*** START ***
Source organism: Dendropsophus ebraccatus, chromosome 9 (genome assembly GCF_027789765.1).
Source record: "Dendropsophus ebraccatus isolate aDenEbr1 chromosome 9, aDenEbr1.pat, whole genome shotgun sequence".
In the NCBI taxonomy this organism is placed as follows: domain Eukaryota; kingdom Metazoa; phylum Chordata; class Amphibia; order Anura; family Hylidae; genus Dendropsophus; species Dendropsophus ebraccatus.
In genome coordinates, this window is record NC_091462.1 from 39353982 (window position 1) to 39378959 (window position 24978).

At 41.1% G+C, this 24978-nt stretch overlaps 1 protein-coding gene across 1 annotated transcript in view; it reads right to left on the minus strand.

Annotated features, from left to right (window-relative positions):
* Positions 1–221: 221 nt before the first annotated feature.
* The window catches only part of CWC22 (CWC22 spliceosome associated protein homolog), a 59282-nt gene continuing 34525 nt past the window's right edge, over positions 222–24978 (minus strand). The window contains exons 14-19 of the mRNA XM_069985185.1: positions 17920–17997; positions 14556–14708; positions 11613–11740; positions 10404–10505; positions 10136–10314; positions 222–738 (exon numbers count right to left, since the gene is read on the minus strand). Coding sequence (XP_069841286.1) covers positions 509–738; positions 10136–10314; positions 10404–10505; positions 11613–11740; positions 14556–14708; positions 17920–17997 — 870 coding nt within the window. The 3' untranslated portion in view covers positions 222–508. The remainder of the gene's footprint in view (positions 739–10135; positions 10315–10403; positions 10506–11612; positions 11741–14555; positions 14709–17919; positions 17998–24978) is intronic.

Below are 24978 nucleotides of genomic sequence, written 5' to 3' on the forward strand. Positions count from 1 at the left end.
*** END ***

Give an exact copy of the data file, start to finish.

Source organism: Dendropsophus ebraccatus, chromosome 9 (genome assembly GCF_027789765.1).
Source record: "Dendropsophus ebraccatus isolate aDenEbr1 chromosome 9, aDenEbr1.pat, whole genome shotgun sequence".
In the NCBI taxonomy this organism is placed as follows: domain Eukaryota; kingdom Metazoa; phylum Chordata; class Amphibia; order Anura; family Hylidae; genus Dendropsophus; species Dendropsophus ebraccatus.
In genome coordinates, this window is record NC_091462.1 from 39353982 (window position 1) to 39378959 (window position 24978).

At 41.1% G+C, this 24978-nt stretch overlaps 1 protein-coding gene across 1 annotated transcript in view; it reads right to left on the minus strand.

Annotated features, from left to right (window-relative positions):
* Positions 1–221: 221 nt before the first annotated feature.
* The window catches only part of CWC22 (CWC22 spliceosome associated protein homolog), a 59282-nt gene continuing 34525 nt past the window's right edge, over positions 222–24978 (minus strand). The window contains exons 14-19 of the mRNA XM_069985185.1: positions 17920–17997; positions 14556–14708; positions 11613–11740; positions 10404–10505; positions 10136–10314; positions 222–738 (exon numbers count right to left, since the gene is read on the minus strand). Coding sequence (XP_069841286.1) covers positions 509–738; positions 10136–10314; positions 10404–10505; positions 11613–11740; positions 14556–14708; positions 17920–17997 — 870 coding nt within the window. The 3' untranslated portion in view covers positions 222–508. The remainder of the gene's footprint in view (positions 739–10135; positions 10315–10403; positions 10506–11612; positions 11741–14555; positions 14709–17919; positions 17998–24978) is intronic.

Below are 24978 nucleotides of genomic sequence, written 5' to 3' on the forward strand. Positions count from 1 at the left end.